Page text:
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The profile of the 68-year-old Oakland business owner shot and killed in his shop earlier this month

Oakland, California – Aristeo Zambrano’s life story is a classic example of the American Dream. He left Michoacan, Mexico, for California in the 1970s, starting off as a broccoli cutter in the Salinas Valley.

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His journey took him to working alongside Cesar Chavez in the United Farm Workers movement, where he fought for better pay for laborers. In the early 1990s, Zambrano opened an auto repair business called Bay City Alternators in Oakland and was nearing the time he could retire.

Tragically, Zambrano’s life was cut short. He was shot and killed at his repair shop at the age of 68, just as he was looking forward to retirement. The incident occurred on Saturday, February 3, at his shop located at International Boulevard and 88th Avenue.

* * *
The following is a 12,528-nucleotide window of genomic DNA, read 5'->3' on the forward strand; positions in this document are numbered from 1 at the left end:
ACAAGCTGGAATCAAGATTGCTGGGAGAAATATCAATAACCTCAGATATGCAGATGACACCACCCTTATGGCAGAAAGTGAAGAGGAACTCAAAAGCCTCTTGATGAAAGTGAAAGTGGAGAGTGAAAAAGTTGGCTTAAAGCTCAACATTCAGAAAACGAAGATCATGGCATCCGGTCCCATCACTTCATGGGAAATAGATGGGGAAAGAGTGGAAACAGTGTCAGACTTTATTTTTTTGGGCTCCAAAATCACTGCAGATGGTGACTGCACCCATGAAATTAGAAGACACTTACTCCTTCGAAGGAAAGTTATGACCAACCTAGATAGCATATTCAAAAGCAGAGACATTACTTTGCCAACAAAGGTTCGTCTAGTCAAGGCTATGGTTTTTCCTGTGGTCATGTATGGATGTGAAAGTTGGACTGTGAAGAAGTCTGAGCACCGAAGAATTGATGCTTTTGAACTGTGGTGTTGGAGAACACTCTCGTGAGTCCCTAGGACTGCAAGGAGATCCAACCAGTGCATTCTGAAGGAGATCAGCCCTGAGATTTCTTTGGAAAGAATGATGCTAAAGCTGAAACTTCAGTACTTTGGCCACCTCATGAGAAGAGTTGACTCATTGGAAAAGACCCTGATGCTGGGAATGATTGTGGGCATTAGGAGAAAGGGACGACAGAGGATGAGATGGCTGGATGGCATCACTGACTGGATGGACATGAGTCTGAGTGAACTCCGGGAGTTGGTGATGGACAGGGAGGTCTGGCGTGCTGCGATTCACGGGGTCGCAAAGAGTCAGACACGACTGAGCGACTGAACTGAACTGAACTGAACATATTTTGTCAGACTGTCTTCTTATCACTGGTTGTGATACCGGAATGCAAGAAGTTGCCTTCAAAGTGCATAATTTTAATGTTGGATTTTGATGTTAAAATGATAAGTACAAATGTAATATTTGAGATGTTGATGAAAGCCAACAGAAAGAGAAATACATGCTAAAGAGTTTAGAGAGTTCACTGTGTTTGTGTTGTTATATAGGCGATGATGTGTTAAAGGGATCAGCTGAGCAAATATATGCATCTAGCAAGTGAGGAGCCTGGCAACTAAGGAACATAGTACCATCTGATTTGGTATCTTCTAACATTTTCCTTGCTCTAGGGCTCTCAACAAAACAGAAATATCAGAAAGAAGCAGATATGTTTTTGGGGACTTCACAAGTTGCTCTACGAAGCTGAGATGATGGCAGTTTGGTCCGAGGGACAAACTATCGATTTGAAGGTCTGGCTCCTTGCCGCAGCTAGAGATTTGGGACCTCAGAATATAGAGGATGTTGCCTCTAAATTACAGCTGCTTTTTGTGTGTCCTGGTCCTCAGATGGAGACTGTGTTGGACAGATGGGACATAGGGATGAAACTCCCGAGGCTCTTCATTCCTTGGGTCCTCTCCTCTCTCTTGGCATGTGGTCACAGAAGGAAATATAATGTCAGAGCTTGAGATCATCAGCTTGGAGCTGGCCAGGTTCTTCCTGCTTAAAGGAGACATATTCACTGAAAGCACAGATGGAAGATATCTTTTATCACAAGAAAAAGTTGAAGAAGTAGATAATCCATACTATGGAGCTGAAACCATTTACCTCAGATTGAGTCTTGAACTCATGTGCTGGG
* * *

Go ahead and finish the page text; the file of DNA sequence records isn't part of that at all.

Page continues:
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Initial reports by the Bay Area News Group mentioned the shooting but didn’t name Zambrano. It was only later that NBC Bay Area identified him as the victim, who died at his business soon after the incident.

Further insights into Zambrano’s life were shared by his family with The Chronicle. They recounted his involvement with Chavez and the United Farm Workers, including a challenging period when Chavez dismissed Zambrano and others. They successfully sued to get their positions back.

Zambrano eventually settled in Oakland, where he mastered the repair of car starters and alternators, leading Bay City Alternators for 33 years, first as a co-owner then on his own. His daughter Maria Ayala expressed her grief to The Chronicle, emphasizing the injustice of his death after a lifetime of hard work and kindness.

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Zambrano leaves behind three daughters and six grandchildren. His death marked the tenth homicide in Oakland that year, followed by another soon after.

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